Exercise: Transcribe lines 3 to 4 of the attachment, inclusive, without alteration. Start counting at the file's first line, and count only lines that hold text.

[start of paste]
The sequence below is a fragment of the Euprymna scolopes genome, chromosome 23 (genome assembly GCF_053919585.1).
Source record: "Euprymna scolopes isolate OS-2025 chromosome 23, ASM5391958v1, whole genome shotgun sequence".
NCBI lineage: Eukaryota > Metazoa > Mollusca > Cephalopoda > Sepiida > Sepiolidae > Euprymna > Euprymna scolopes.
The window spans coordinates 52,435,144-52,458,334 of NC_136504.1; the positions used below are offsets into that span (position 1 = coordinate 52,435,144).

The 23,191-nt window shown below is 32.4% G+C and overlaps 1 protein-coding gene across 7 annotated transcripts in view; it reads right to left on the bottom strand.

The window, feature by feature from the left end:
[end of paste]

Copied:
NCBI lineage: Eukaryota > Metazoa > Mollusca > Cephalopoda > Sepiida > Sepiolidae > Euprymna > Euprymna scolopes.
The window spans coordinates 52,435,144-52,458,334 of NC_136504.1; the positions used below are offsets into that span (position 1 = coordinate 52,435,144).